- BREC chose to locate the Zoo in North Baton Rouge and should keep it there. The decision to locate the Baton Rouge Zoo in its current location was based on a land donation and politics, not by following the criteria for success that define successful zoos today and are based on objective zoo industry standards. If our Zoo is to thrive, we must attract private donations and make a wise business decision to ensure it is in the most highly visible location, near a major highway or interstate, near like attractions and closer to its core audience.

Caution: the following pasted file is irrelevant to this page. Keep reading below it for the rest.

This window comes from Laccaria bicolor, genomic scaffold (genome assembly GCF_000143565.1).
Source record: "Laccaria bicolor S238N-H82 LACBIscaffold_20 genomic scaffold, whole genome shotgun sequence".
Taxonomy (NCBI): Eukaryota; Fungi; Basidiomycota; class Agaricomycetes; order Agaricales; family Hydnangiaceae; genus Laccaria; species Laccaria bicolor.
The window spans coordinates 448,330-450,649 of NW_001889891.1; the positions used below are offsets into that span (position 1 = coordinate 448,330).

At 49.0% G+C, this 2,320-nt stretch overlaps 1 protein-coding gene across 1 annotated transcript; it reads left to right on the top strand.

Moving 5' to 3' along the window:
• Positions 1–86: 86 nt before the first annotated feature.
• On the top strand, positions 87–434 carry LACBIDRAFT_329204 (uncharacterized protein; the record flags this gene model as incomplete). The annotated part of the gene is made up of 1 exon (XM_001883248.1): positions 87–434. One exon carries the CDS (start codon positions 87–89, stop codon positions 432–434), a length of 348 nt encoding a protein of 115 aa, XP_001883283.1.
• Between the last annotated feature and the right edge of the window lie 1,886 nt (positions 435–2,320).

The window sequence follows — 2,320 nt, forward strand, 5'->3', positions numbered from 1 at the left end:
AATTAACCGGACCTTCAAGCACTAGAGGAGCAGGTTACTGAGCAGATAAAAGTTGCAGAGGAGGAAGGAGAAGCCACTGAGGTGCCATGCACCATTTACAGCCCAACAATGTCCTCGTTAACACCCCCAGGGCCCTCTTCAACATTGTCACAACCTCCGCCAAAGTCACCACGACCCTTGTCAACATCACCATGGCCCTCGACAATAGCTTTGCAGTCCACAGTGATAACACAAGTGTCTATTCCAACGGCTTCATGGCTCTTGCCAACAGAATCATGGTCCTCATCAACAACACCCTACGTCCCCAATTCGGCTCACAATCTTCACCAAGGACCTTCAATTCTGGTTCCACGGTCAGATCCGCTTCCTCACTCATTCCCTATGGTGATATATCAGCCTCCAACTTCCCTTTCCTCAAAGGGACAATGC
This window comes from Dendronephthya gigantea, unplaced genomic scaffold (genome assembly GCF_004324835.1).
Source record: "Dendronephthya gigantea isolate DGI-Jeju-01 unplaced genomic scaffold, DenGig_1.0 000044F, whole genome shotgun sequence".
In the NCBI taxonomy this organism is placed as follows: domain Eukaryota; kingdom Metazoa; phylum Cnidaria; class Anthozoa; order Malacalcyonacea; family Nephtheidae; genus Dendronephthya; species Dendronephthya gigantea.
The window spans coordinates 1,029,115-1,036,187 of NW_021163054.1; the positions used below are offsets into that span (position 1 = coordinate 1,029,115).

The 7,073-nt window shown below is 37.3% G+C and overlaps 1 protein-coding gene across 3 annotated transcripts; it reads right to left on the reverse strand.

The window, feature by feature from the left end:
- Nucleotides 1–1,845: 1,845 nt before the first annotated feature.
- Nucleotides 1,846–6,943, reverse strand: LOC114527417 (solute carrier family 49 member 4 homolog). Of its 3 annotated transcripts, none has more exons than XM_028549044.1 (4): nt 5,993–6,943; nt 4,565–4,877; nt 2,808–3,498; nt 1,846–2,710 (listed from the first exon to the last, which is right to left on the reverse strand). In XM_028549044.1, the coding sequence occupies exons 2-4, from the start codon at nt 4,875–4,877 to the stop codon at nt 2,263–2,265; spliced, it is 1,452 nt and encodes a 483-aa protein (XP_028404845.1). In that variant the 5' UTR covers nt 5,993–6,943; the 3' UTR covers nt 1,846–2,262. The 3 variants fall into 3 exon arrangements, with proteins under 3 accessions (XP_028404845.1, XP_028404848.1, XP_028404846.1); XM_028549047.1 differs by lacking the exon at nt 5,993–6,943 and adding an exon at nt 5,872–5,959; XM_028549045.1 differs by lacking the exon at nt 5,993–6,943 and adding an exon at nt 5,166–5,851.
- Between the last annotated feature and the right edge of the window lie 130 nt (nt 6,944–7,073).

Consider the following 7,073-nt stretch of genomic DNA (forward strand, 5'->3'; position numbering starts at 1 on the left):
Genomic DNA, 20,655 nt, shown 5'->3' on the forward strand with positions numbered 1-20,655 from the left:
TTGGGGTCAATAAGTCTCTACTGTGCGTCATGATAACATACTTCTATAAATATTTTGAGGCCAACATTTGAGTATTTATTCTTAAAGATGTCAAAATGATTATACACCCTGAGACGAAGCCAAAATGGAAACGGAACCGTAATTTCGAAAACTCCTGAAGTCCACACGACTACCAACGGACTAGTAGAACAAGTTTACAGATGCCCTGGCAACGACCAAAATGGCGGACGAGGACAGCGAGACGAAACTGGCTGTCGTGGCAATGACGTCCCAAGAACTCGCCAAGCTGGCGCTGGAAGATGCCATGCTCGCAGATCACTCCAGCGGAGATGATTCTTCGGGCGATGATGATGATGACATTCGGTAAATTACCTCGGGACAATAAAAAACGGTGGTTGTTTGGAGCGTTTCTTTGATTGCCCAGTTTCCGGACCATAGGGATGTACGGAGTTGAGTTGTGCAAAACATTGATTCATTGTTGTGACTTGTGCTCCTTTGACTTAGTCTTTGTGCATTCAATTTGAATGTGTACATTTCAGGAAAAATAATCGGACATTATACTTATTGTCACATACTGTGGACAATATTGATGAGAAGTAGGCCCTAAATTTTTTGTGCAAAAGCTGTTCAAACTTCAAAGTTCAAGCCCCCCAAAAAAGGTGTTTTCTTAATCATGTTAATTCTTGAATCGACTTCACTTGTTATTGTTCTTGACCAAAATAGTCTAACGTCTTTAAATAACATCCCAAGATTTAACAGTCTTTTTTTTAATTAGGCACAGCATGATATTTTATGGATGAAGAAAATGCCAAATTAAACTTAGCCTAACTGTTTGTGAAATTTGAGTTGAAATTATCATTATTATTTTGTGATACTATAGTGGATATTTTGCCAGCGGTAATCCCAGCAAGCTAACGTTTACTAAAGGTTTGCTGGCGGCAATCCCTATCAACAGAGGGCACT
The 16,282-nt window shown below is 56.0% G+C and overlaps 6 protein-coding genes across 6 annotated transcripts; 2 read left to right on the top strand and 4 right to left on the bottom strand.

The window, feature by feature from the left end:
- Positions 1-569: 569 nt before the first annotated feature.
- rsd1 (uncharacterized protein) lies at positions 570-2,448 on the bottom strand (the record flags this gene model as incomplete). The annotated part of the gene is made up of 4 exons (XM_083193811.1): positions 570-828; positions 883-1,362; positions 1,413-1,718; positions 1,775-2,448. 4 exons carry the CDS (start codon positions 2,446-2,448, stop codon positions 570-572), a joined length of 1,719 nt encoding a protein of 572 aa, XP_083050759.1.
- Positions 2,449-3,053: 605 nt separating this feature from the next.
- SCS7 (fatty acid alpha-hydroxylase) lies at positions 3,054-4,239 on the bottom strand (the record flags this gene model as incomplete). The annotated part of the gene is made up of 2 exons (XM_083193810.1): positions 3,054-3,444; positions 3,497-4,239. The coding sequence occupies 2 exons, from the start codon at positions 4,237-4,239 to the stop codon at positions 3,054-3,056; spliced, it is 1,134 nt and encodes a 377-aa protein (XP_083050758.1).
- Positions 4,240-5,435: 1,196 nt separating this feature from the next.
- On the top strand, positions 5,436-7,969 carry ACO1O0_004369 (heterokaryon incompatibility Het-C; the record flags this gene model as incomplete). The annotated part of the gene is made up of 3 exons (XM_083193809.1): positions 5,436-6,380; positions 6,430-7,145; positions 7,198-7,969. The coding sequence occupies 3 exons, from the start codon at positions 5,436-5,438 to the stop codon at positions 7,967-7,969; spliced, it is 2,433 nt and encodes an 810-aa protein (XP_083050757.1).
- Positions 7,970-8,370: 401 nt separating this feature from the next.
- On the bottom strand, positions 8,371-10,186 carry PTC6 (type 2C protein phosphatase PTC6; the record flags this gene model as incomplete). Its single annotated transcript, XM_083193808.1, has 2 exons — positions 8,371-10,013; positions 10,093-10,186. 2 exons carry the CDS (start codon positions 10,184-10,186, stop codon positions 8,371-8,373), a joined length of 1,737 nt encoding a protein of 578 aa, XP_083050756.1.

- It is possible to create a super-regional attraction without moving the Zoo. BREC has demonstrated on multiple occasions that a large portion of the current 600+ acre site cannot be developed due to the presence of wetlands and the cost-prohibitive mitigation actions that would be required to take place. This would also be in clear conflict with BREC’s focus on and commitment to area conservation. The plan presented yesterday would require BREC to purchase three additional pieces of property, demolish an abandoned prison and mitigate wetlands. That cost did not appear to be calculated in the proposed price of the potential project and none of the presenters at the news conference mentioned any attempts at securing outside funding. This level of redevelopment at the current site, much like what BREC has proposed for the alternate zoo site, cannot be accomplished without significant levels of outside funding and does not address the fact that an equal level of investment at a more sustainable location would have a greater economic impact. While we appreciate the passion each these individuals have for our zoo, they also have little to no experience designing parks or zoos while BREC’s efforts have been and will continue to be informed by some of the nation’s leading experts in zoo design and planning. We must continue to be realistic about what the current site can accommodate and what a zoo in this location will achieve in terms of economic impact for all of East Baton Rouge Parish.